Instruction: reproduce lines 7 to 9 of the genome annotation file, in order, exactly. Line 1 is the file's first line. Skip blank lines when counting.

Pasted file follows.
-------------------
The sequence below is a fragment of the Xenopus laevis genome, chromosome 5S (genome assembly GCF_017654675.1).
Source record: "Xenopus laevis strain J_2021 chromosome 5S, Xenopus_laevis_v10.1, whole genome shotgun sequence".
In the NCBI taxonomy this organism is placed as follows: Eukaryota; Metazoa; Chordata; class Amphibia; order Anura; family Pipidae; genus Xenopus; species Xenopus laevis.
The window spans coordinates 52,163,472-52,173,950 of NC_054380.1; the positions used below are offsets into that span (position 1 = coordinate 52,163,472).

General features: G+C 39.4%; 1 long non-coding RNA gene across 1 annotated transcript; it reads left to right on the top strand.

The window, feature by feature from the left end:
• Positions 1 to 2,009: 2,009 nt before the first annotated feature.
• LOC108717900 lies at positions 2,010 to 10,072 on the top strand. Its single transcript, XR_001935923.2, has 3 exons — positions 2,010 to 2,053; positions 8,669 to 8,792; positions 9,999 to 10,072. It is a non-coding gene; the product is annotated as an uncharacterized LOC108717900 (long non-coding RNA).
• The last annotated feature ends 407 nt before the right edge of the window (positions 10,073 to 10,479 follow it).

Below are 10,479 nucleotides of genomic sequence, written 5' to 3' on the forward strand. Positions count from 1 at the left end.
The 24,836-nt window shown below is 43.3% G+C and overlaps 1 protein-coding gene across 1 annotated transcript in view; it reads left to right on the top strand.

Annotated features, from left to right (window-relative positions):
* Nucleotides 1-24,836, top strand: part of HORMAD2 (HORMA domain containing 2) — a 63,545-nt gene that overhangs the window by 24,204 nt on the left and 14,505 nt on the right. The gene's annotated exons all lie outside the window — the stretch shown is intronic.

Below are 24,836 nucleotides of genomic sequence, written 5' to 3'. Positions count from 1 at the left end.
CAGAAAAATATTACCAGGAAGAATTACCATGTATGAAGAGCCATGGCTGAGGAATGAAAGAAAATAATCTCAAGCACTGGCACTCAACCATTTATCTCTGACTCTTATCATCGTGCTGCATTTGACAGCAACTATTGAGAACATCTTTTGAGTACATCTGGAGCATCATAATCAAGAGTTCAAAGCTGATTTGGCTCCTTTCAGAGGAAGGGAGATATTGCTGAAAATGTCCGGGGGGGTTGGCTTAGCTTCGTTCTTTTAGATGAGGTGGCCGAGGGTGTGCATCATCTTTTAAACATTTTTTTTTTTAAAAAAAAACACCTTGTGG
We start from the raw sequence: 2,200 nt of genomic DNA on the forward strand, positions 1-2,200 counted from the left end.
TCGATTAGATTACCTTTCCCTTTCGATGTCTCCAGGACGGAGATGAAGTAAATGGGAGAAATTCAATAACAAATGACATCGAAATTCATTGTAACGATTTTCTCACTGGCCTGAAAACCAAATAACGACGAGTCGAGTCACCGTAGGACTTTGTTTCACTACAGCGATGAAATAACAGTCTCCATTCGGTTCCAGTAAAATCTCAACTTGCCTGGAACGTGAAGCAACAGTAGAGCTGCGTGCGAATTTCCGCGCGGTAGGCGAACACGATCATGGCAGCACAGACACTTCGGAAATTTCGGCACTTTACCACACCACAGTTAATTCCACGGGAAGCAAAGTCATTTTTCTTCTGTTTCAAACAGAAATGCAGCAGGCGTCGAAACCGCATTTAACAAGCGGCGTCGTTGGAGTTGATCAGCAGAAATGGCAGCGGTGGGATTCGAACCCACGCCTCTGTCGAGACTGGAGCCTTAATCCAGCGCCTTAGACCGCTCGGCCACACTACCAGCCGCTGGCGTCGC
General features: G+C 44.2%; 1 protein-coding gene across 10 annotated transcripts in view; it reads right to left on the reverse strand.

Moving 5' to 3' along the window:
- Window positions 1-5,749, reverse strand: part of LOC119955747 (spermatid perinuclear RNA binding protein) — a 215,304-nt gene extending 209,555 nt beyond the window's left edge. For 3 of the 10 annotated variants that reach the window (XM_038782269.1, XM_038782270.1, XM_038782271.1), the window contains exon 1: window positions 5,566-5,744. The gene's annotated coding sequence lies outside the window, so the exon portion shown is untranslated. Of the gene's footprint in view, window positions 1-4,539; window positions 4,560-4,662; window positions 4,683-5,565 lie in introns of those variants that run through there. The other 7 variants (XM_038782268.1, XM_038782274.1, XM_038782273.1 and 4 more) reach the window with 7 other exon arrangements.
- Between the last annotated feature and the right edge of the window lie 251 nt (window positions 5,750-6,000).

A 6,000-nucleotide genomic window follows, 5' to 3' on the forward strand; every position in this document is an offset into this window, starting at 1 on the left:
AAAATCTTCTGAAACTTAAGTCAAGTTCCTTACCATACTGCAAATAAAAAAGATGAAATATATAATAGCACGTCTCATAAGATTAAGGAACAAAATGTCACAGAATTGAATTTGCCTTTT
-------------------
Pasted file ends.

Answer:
• Positions 1 to 2,009: 2,009 nt before the first annotated feature.
• LOC108717900 lies at positions 2,010 to 10,072 on the top strand. Its single transcript, XR_001935923.2, has 3 exons — positions 2,010 to 2,053; positions 8,669 to 8,792; positions 9,999 to 10,072. It is a non-coding gene; the product is annotated as an uncharacterized LOC108717900 (long non-coding RNA).
• The last annotated feature ends 407 nt before the right edge of the window (positions 10,073 to 10,479 follow it).